Aristotelian Analysis of Sophocles’ Oedipus the King

Subject: Literature
Pages: 5
Words: 1399
Reading time:
5 min
Study level: College


Oedipus the King is perhaps the oldest and best-recognized script that highlights the foundations of tragedy. The play is considered by many a perfect example of Aristotle’s descriptions of tragic events. He surmised that the objective of tragedies was to purify people’s souls of passions through the evocation of pity and fear and the achievement of catharsis. Poetics addresses two key principles, namely action and the imitation of nature. Imitation in tragic dramas can be assessed for truthfulness by virtue of the fact that they depict a well-intentioned protagonist whose actions result in disaster. The story of Oedipus is, perhaps, the most tragic narration in Greek mythology by virtue of the fact that it emphasizes people’s inability to alter their destinies. Oedipus brought shame and grief to his family and kingdom by killing his father and marrying his mother. The story of Oedipus demonstrates a mastery of the elements that, according to Aristotle, are the fundamental building blocks of a tragedy.

Plot Summary

Apollo damns Oedipus the King to marry his mother after brutally murdering his father. Upon realizing their shocking future, the king’s parents bind his feet and surrender him to a shepherd, who gave him to a childless king and queen upon seeing the child. Oedipus’ adoptive parents raise him as their own, but after knowing about his fate from the Delphic oracle, he heads to Thebes in an attempt to prevent the prophecy from coming true. Oedipus engages in battle against a man and kills him without realizing that the deceased individual is his biological father. He later marries his biological mother, the widowed queen of Thebes. The truth reveals itself as the tension in the play builds to a point where Oedipus blinds himself, seeing as he is incapable of bearing the reality of his actions.

Aristotle’s Poetics in Oedipus the King

A significant portion of Aristotle’s poetics is dedicated to tragedy. He defines it as an imitation of a serious and complete action with observable magnitude. Aristotle highlights the fact that tragedy is a dramatic rather than a narrative form. Oedipus the King best fits Aristotle’s conception of human tragedy. This is because Oedipus is the tragic hero described in Poetics. As a result of his hamartia or mistake, he is forced to endure a peripeteia or reversal, which according to Aristotle, are the formative elements of a tragedy.

The plot, which Aristotle describes as putting events together, is arguably the most critical element in a tragedy. Tragedies imitate actions in life and not the humans depicted in stories. All the outcomes and emotions are hinged on specific actions, and the feelings that people express are linked to their actions. In addition, personal traits define specific qualifications such as bad, lazy, or good. Sophocles’s play presents a complex plot structure that reveals an eventual reversal as well as discovery. Poetics stresses specific plot rules that must be followed when creating a tragic play. First, a dramatic unity of action is necessary to eliminate unnecessary distractions (Aristotle 11). This means that with regard to time, the depicted events must follow a chronological order. The events in Oedipus the King occur in real-time, in a specific order (Aristotle 11). The play must be set in a single location, thus emphasizing character development and directing attention to the plot. In this respect, Sophicles’ play takes place in a royal courtyard in Thebes. Finally, the actions in the play must be cogent and consequential.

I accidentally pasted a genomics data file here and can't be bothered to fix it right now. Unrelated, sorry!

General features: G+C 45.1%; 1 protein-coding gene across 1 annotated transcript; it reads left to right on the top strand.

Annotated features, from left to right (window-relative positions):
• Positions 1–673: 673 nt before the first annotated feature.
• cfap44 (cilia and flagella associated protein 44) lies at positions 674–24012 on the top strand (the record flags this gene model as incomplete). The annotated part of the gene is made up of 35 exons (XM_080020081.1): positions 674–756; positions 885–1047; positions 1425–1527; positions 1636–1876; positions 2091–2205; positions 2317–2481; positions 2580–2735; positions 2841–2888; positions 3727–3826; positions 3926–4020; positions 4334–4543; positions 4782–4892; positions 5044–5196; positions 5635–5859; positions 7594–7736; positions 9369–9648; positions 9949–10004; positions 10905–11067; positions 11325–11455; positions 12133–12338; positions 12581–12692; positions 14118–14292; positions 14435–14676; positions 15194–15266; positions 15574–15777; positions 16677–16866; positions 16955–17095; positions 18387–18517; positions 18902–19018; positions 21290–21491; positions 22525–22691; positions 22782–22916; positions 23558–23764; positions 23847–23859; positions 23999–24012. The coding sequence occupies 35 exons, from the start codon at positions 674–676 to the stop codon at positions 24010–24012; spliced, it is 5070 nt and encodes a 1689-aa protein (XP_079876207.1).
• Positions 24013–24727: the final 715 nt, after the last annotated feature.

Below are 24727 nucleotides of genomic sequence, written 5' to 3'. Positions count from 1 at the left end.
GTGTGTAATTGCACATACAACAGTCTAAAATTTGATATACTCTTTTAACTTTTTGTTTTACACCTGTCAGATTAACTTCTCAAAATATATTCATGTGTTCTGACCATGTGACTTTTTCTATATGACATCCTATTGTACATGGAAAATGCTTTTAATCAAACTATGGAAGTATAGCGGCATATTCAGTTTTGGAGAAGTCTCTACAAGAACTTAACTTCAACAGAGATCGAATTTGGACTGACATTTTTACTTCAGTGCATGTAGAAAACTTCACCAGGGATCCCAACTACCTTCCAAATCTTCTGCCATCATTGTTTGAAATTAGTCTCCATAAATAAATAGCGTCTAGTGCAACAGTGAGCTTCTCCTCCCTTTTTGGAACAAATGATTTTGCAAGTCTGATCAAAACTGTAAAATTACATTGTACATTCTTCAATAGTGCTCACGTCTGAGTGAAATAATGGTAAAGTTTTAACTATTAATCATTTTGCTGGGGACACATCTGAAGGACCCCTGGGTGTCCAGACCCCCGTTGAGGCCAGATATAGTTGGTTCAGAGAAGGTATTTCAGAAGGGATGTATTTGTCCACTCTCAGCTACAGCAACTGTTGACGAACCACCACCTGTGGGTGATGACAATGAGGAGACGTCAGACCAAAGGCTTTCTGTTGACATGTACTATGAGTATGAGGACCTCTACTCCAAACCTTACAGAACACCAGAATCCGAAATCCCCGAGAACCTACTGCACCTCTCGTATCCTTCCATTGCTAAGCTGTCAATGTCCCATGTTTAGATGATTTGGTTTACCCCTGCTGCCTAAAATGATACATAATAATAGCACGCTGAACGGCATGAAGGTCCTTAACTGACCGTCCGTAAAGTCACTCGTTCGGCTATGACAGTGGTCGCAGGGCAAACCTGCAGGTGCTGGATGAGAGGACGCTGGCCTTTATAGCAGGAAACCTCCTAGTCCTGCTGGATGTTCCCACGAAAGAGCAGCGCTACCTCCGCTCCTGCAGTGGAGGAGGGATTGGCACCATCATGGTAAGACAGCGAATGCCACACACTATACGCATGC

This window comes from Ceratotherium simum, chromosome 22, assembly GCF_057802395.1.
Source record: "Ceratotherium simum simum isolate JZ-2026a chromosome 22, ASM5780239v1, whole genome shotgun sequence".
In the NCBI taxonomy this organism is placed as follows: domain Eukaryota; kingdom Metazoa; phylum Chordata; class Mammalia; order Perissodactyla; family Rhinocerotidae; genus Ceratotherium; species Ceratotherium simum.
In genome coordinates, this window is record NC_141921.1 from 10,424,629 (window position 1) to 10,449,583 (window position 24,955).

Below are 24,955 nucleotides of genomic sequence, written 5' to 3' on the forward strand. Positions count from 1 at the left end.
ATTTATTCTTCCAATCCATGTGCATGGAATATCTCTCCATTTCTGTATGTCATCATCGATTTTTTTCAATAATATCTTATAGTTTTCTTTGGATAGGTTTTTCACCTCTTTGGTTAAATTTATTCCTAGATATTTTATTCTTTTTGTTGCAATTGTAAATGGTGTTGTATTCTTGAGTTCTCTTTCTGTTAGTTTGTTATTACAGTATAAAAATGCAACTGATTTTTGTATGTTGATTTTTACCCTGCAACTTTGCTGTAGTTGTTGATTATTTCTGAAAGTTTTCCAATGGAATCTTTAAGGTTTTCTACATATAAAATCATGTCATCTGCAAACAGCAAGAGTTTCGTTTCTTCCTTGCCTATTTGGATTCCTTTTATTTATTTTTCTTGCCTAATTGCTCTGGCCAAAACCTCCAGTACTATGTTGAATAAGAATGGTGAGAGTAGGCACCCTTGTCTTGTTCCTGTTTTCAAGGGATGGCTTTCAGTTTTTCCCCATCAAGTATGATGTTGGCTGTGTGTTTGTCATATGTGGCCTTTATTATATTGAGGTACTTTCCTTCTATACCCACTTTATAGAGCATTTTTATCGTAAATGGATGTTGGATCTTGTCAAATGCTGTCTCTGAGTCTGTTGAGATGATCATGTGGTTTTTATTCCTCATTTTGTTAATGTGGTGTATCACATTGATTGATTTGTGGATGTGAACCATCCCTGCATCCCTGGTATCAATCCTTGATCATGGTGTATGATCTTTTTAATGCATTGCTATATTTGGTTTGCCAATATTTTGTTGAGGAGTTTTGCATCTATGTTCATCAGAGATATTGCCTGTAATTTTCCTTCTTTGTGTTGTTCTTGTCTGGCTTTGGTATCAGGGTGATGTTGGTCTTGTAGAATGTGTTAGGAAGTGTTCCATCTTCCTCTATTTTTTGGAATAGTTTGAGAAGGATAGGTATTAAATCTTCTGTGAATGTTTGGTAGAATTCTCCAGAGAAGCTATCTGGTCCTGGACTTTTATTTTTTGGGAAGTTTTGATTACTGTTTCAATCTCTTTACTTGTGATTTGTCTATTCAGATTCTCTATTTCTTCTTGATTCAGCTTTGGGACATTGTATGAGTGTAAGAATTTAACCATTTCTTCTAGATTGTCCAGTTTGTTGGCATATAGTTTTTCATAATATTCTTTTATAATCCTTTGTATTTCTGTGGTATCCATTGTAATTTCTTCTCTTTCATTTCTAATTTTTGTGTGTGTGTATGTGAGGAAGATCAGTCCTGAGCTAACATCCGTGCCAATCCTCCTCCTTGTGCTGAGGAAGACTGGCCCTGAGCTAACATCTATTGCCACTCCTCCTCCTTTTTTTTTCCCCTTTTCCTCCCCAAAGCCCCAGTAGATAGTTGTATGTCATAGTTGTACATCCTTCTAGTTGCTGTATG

One of the key elements of the plot, as described in the Poetics that is exemplified by Sophicles’ play, is peripeteia. For instance, in the messenger scene, Oedipus is informed that he will become Corinth’s new ruler as a result of his father’s demise. The messenger takes note of Oedipus’ reluctance for fear of committing incest with his mother. The messenger attempts to allay the future king’s worries by providing facts about his infancy, which inadvertently exposes his incest and murder (Sophocles 25). It becomes clear to Oedipus that the thing he was trying to avoid has already occurred. It should be noted that while peripeteia is not a change in fortune, it represents a shocking turn of events that creates the opposite of what the audience expects (Aristotle 9). The paradox of the change in fortune is the reversal. The messenger’s good tidings are the cause of Oedipus’ anguish as the true nature of the tragic events unfolds.